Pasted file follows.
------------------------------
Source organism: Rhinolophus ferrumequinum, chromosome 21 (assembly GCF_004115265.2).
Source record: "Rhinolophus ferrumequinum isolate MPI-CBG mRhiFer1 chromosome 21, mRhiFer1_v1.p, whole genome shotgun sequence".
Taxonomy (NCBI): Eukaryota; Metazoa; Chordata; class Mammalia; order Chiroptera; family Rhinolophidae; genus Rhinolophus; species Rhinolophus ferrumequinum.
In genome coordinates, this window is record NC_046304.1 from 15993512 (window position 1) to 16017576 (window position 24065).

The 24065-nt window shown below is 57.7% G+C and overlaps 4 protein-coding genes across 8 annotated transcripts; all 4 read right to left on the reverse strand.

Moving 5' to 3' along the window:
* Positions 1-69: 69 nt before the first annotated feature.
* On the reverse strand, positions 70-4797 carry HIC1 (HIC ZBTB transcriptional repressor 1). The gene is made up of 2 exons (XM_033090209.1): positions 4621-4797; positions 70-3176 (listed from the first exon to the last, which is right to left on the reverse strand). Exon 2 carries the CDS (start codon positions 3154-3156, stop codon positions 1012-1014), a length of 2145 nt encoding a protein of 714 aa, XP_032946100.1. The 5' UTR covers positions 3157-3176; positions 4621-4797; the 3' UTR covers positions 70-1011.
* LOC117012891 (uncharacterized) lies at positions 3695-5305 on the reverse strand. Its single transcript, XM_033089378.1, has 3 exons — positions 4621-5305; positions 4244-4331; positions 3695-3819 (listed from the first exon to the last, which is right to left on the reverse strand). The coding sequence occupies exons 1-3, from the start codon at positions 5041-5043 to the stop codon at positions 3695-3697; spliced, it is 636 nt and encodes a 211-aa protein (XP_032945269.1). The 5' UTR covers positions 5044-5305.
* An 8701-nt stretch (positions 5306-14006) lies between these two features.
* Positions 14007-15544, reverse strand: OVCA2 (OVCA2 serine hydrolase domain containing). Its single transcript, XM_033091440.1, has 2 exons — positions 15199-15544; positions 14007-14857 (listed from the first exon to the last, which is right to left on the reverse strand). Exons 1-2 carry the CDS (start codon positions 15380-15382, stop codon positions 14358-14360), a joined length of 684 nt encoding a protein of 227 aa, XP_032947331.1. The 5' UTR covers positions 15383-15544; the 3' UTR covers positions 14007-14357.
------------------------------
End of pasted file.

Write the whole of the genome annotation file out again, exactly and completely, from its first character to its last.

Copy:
Source organism: Rhinolophus ferrumequinum, chromosome 21 (assembly GCF_004115265.2).
Source record: "Rhinolophus ferrumequinum isolate MPI-CBG mRhiFer1 chromosome 21, mRhiFer1_v1.p, whole genome shotgun sequence".
Taxonomy (NCBI): Eukaryota; Metazoa; Chordata; class Mammalia; order Chiroptera; family Rhinolophidae; genus Rhinolophus; species Rhinolophus ferrumequinum.
In genome coordinates, this window is record NC_046304.1 from 15993512 (window position 1) to 16017576 (window position 24065).

The 24065-nt window shown below is 57.7% G+C and overlaps 4 protein-coding genes across 8 annotated transcripts; all 4 read right to left on the reverse strand.

Moving 5' to 3' along the window:
* Positions 1-69: 69 nt before the first annotated feature.
* On the reverse strand, positions 70-4797 carry HIC1 (HIC ZBTB transcriptional repressor 1). The gene is made up of 2 exons (XM_033090209.1): positions 4621-4797; positions 70-3176 (listed from the first exon to the last, which is right to left on the reverse strand). Exon 2 carries the CDS (start codon positions 3154-3156, stop codon positions 1012-1014), a length of 2145 nt encoding a protein of 714 aa, XP_032946100.1. The 5' UTR covers positions 3157-3176; positions 4621-4797; the 3' UTR covers positions 70-1011.
* LOC117012891 (uncharacterized) lies at positions 3695-5305 on the reverse strand. Its single transcript, XM_033089378.1, has 3 exons — positions 4621-5305; positions 4244-4331; positions 3695-3819 (listed from the first exon to the last, which is right to left on the reverse strand). The coding sequence occupies exons 1-3, from the start codon at positions 5041-5043 to the stop codon at positions 3695-3697; spliced, it is 636 nt and encodes a 211-aa protein (XP_032945269.1). The 5' UTR covers positions 5044-5305.
* An 8701-nt stretch (positions 5306-14006) lies between these two features.
* Positions 14007-15544, reverse strand: OVCA2 (OVCA2 serine hydrolase domain containing). Its single transcript, XM_033091440.1, has 2 exons — positions 15199-15544; positions 14007-14857 (listed from the first exon to the last, which is right to left on the reverse strand). Exons 1-2 carry the CDS (start codon positions 15380-15382, stop codon positions 14358-14360), a joined length of 684 nt encoding a protein of 227 aa, XP_032947331.1. The 5' UTR covers positions 15383-15544; the 3' UTR covers positions 14007-14357.